GGC Involved in First FDA-Approved Drug for Rett Syndrome


Physician wearing mask interacts with young girlThe Greenwood Genetic Center (GGC) participated in recent clinical trials for the first ever FDA-approved medication specifically for patients with Rett syndrome.

Acadia Pharmaceutical’s DAYBUE™ (trofinetide) was approved by the FDA in March for the treatment of Rett syndrome in adult and pediatric patients two years and older. It is the first and only drug approved for the treatment of Rett syndrome, a rare genetic neurodevelopmental disorder that affects 6,000-9,000 patients in the US.

GGC enrolled seven patients with Rett syndrome in the recent Phase 3 clinical trial which demonstrated statistically significant improvement in patients who took trofinetide compared to those on a placebo. GGC also participated in earlier phases of study on this drug.

“Rett syndrome causes significant and lifelong challenges including developmental regression with the loss of communications skills and purposeful hand use, as well as behavioral and physical symptoms that impact breathing, sleep, growth, and mobility,” said Steve Skinner, MD, Director of GGC and study investigator. “After decades of clinical research and drug development, we now have something to offer these patients and families that has the potential to improve many of the symptoms of Rett syndrome.”

GGC, a Rett Syndrome Center of Excellence, has been active in the study and care of patients with Rett syndrome for over two decades, including the National Institutes of Health-sponsored natural history study and several clinical trial projects. The Center also holds a Rett syndrome clinic at Shriners Hospital for Children in Greenville.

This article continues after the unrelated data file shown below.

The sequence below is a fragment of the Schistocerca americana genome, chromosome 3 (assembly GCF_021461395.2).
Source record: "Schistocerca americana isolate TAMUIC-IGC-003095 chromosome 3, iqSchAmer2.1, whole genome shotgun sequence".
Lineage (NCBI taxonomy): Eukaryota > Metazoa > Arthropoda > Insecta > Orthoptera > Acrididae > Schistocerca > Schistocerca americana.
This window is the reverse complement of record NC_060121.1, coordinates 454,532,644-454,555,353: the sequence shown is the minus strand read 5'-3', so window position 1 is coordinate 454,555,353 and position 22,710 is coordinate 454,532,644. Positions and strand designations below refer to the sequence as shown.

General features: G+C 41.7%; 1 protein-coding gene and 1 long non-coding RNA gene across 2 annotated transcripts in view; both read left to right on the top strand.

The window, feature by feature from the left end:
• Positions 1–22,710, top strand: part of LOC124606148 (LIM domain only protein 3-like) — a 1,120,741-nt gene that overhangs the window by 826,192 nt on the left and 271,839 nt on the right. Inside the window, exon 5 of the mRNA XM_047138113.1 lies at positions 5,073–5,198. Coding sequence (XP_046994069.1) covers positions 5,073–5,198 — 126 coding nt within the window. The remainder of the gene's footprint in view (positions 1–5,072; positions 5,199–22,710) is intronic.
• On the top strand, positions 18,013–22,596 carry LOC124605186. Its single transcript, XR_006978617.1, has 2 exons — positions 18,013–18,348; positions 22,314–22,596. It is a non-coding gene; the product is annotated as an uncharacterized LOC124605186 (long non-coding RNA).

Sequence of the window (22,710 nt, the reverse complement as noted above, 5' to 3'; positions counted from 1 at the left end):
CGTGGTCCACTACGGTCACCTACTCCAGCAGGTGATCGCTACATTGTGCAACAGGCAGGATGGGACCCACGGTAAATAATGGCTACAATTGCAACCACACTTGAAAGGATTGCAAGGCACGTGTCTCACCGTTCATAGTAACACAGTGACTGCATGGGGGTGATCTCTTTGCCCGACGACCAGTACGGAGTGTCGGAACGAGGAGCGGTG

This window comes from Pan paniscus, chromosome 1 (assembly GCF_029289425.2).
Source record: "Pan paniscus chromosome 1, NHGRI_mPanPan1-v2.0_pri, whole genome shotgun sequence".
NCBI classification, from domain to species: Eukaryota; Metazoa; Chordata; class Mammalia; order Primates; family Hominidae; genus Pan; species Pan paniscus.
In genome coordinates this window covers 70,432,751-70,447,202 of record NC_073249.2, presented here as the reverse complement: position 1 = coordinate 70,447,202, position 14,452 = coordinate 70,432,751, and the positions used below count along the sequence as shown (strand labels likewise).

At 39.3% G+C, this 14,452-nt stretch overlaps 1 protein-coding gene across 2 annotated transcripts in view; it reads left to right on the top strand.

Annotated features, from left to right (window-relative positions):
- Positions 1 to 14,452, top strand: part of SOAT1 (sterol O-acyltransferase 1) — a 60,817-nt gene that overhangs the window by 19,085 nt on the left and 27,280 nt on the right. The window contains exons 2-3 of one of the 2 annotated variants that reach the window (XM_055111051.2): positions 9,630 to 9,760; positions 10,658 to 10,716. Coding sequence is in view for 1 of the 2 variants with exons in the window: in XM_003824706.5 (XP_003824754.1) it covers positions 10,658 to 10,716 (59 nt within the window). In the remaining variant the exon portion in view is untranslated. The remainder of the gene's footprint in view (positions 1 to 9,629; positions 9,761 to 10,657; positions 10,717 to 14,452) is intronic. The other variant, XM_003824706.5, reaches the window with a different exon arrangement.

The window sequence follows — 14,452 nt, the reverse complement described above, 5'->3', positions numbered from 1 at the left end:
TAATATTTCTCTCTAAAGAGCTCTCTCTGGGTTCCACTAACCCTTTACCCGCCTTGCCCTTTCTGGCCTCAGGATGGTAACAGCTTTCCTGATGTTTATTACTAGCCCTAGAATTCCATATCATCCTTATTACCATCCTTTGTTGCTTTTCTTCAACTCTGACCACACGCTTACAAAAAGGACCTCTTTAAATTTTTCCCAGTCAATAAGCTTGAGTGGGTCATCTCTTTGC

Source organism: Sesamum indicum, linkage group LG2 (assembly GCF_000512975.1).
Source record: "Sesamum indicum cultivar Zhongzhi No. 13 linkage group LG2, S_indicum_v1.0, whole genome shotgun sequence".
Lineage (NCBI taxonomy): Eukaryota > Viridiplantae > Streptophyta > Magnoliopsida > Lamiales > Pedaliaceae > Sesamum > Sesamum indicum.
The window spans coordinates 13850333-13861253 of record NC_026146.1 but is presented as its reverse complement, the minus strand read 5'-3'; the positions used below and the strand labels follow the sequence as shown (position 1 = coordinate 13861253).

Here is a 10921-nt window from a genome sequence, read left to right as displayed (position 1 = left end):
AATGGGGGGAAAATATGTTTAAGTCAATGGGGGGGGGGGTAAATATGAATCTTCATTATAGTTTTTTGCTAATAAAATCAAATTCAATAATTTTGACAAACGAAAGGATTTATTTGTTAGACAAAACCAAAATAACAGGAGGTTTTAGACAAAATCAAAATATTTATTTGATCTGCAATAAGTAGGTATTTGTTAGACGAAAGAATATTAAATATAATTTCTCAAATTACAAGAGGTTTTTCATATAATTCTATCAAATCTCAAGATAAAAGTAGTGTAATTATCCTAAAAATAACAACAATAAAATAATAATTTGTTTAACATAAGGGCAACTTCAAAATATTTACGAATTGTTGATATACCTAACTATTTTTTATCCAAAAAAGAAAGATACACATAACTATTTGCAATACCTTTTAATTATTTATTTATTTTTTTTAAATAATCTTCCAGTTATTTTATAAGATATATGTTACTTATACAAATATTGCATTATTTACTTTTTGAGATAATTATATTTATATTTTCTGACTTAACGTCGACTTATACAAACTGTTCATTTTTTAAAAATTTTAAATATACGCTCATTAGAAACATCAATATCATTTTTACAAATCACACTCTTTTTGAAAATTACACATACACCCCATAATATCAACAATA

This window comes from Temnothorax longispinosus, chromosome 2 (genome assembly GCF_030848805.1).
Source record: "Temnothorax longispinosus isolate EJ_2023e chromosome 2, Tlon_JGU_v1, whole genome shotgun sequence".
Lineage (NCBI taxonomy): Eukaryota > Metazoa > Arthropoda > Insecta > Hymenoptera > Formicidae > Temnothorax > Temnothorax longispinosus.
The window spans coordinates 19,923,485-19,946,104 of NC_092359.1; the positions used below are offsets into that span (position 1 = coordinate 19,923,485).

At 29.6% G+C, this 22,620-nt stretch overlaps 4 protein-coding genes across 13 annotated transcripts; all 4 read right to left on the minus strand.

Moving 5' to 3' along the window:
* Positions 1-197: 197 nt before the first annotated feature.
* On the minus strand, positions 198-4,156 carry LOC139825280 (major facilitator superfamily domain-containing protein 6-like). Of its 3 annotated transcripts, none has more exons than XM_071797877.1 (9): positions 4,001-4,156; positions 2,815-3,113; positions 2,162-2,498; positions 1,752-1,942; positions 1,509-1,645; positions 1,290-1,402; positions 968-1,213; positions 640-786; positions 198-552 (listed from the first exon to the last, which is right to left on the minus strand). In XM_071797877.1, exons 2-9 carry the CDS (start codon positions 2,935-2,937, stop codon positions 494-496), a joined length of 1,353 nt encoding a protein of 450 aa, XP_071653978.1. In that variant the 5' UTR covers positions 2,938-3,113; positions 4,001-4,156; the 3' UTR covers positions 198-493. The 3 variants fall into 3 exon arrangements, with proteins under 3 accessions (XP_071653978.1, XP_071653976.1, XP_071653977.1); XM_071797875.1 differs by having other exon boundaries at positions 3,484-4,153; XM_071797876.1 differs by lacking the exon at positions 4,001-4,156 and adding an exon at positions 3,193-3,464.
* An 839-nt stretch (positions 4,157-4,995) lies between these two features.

“The approval of DAYBUE represents a long-awaited development for the treatment of Rett syndrome,” said Fran Annese, LMSW, Clinical Trials Coordinator at GGC. “We are excited and hopeful for the benefits this will have for our families and are grateful for those who joined the clinical trial and helped bring this drug to market.”

DAYBUE is expected to be available in the US by the end of April, 2023.

Photo: Dr. Skinner interacts with a patient enrolled in the trofinetide clinical trial at GGC


About Rett Syndrome

Rett syndrome is a rare, complex, neurodevelopmental disorder that affects approximately 6,000 to 9,000 patients in the US. A child with Rett syndrome exhibits an early period of apparently normal development until six to 18 months, when their skills seem to slow down or stagnate. This is typically followed by a duration of regression when the child loses acquired communication skills and purposeful hand use. Rett syndrome is typically caused by a genetic mutation on the MECP2 gene. Symptoms of Rett syndrome may also include development of hand stereotypies, such as hand wringing and clapping, and gait abnormalities.

Meet Makayla Gunn

Makayla was diagnosed with Rett Syndrome in April of 2015 at the age of two. At about 18 months, we noticed she had started some repetitive hand motions, and her pediatrician was a little concerned that she did not have many words. She had learned some sign language, and was saying ‘mama’ and ‘dada’, but that was it. Then she suddenly stopped all of that. At her 2 year old check-up, the pediatrician referred us to BabyNet, SC’s early interve...

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